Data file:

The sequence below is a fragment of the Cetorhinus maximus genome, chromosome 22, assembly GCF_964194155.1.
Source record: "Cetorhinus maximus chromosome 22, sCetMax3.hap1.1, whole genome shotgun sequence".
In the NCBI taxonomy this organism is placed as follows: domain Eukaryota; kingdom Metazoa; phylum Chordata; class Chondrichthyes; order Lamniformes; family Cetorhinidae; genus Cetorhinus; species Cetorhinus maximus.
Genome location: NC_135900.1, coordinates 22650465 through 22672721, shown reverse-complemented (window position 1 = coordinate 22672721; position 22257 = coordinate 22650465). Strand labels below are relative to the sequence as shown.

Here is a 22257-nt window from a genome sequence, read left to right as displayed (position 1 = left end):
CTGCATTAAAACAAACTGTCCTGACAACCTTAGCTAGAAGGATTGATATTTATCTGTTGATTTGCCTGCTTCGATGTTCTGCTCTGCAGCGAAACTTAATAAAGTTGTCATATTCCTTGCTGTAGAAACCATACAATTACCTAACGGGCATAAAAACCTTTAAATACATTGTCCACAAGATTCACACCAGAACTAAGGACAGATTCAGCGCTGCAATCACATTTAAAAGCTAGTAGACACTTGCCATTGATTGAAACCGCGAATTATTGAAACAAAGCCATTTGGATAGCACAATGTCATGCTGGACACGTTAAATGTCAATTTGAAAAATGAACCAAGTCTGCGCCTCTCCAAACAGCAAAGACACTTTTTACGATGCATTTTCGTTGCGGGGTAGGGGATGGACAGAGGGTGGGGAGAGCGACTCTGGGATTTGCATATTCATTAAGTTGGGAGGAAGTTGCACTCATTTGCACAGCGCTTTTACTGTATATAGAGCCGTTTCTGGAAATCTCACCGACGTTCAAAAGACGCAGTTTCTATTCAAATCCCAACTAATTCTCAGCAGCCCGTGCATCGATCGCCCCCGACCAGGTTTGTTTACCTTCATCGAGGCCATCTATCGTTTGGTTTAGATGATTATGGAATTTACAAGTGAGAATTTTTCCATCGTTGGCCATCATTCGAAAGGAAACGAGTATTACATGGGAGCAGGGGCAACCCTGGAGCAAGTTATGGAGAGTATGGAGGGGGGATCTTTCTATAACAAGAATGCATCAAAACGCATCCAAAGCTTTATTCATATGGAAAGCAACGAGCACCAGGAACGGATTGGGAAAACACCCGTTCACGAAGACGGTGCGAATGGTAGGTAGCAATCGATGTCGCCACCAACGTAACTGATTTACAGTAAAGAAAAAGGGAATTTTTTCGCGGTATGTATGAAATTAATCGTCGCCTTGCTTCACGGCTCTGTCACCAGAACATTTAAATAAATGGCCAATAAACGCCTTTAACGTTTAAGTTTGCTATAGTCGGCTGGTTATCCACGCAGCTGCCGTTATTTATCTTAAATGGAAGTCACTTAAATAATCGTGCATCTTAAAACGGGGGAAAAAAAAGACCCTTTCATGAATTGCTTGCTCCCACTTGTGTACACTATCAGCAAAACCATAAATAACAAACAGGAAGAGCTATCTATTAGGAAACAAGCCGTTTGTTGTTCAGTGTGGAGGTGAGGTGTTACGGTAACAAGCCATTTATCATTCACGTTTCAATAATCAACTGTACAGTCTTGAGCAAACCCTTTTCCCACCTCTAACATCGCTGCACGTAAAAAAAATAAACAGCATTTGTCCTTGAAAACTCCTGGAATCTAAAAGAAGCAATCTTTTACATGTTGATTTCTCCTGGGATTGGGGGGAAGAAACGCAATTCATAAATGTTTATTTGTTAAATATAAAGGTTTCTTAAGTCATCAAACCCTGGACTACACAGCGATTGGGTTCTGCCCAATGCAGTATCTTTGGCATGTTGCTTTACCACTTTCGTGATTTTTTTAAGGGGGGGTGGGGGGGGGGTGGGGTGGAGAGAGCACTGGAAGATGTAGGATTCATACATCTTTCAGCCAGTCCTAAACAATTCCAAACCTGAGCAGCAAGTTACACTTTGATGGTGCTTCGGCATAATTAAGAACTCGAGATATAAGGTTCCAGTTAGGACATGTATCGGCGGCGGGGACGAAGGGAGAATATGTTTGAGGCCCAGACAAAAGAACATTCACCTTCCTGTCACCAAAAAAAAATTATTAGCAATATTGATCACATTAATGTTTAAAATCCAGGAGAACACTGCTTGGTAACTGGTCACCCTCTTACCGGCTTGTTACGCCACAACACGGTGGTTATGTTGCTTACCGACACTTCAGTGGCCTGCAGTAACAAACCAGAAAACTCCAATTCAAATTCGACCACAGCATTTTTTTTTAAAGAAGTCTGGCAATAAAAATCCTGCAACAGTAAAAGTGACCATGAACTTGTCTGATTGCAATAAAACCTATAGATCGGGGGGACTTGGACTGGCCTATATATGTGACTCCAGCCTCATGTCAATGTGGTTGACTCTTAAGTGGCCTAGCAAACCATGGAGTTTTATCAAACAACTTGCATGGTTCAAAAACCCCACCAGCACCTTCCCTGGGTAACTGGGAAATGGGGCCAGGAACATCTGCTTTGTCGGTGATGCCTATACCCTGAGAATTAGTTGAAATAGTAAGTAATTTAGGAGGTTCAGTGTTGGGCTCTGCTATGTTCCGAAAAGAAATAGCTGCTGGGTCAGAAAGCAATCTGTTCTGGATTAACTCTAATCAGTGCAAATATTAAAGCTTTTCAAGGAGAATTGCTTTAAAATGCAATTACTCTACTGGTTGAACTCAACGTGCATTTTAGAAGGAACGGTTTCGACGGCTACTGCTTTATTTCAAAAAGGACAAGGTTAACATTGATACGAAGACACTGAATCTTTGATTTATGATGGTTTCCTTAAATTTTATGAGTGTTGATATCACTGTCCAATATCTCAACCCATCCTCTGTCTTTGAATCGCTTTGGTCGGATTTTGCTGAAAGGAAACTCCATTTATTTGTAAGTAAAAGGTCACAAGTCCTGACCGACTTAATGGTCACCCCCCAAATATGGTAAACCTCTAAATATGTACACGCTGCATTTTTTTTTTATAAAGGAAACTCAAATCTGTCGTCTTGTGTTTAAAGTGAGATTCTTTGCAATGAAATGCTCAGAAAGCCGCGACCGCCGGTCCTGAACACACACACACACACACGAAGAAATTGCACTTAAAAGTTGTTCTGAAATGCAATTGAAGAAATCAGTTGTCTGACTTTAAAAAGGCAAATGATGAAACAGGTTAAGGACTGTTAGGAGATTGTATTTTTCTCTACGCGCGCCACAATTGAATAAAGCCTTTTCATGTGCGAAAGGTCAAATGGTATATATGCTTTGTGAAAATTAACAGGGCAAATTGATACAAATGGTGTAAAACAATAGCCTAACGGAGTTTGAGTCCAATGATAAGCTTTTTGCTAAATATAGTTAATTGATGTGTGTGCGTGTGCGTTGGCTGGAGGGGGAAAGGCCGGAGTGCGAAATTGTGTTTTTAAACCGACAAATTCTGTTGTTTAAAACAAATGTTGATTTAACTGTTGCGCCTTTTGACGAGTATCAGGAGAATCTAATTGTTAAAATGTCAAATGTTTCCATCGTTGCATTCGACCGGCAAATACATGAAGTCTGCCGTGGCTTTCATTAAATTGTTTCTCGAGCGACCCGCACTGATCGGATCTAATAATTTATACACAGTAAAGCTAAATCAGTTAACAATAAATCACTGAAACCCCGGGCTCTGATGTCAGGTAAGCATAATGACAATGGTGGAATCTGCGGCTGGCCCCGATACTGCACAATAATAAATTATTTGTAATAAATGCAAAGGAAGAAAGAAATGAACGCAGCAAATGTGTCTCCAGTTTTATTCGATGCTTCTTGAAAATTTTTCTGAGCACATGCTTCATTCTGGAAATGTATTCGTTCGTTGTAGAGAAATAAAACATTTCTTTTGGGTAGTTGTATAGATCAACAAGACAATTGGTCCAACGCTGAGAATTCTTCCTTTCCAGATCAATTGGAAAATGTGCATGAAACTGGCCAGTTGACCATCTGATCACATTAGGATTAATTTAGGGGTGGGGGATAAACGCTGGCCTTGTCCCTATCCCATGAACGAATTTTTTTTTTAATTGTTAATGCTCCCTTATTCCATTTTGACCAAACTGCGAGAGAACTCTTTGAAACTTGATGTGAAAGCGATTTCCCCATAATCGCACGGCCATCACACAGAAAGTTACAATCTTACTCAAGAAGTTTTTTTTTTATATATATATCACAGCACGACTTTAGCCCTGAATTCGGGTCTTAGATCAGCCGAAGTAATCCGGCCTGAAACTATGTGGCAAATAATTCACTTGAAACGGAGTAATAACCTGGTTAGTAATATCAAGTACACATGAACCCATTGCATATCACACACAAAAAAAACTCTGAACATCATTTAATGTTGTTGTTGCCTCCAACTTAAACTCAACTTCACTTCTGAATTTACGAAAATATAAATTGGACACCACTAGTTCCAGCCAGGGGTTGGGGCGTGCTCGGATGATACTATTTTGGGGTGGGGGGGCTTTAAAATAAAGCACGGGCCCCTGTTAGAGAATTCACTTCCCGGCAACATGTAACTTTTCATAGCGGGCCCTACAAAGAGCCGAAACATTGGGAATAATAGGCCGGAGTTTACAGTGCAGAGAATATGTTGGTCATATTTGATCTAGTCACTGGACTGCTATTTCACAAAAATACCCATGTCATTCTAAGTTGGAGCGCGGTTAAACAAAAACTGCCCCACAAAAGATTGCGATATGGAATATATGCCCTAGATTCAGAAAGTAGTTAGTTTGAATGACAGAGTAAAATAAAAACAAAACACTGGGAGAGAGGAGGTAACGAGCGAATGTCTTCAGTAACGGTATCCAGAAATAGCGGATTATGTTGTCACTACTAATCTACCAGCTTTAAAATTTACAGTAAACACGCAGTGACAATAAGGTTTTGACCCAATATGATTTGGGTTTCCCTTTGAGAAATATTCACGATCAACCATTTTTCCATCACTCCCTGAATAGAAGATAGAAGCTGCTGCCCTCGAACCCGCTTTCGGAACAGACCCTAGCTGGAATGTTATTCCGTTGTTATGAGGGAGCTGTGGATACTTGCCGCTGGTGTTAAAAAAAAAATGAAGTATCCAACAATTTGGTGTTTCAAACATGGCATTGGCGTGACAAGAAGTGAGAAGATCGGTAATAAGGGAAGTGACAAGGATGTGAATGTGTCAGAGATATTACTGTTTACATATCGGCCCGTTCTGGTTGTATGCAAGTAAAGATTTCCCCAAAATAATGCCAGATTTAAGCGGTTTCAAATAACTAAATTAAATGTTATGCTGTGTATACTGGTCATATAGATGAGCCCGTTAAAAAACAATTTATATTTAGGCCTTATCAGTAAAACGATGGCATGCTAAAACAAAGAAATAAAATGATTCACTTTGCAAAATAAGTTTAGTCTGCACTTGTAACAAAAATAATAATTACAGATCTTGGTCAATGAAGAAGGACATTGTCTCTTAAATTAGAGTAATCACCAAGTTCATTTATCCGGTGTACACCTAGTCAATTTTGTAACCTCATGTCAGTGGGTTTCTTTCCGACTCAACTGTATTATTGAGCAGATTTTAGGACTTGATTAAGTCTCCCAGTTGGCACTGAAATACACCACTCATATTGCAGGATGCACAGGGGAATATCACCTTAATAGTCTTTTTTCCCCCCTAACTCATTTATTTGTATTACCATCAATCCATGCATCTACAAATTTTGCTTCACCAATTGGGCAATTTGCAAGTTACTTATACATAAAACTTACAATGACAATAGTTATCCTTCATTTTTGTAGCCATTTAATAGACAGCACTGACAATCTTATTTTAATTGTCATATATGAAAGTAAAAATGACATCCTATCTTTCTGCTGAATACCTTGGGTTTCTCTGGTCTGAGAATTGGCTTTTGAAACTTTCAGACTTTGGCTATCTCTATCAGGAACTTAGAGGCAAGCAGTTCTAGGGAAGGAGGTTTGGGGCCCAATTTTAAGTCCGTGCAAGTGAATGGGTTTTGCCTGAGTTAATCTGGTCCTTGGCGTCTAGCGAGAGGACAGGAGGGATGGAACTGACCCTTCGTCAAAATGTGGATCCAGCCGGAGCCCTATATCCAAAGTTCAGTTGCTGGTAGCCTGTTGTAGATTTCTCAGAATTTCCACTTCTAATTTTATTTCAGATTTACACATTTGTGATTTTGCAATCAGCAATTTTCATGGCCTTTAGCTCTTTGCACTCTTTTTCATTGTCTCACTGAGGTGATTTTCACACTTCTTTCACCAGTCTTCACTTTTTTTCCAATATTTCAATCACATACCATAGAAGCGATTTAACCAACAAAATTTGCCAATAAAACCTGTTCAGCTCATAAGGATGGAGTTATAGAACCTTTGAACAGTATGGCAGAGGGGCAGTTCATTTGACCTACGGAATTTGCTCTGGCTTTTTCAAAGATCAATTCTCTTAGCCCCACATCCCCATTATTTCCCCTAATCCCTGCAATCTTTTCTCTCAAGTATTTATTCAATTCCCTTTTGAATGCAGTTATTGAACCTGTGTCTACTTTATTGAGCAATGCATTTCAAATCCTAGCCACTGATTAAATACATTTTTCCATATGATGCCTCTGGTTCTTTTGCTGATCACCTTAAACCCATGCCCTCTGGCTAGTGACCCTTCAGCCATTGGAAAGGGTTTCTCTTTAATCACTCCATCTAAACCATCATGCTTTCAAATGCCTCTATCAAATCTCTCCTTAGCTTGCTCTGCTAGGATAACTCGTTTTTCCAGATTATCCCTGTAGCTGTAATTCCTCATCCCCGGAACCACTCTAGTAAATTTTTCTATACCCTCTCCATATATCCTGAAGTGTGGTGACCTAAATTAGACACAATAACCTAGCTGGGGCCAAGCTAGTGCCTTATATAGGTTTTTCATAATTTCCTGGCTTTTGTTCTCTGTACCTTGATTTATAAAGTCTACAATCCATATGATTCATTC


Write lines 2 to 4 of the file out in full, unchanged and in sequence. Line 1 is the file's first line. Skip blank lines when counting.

Source record: "Cetorhinus maximus chromosome 22, sCetMax3.hap1.1, whole genome shotgun sequence".
In the NCBI taxonomy this organism is placed as follows: domain Eukaryota; kingdom Metazoa; phylum Chordata; class Chondrichthyes; order Lamniformes; family Cetorhinidae; genus Cetorhinus; species Cetorhinus maximus.
Genome location: NC_135900.1, coordinates 22650465 through 22672721, shown reverse-complemented (window position 1 = coordinate 22672721; position 22257 = coordinate 22650465). Strand labels below are relative to the sequence as shown.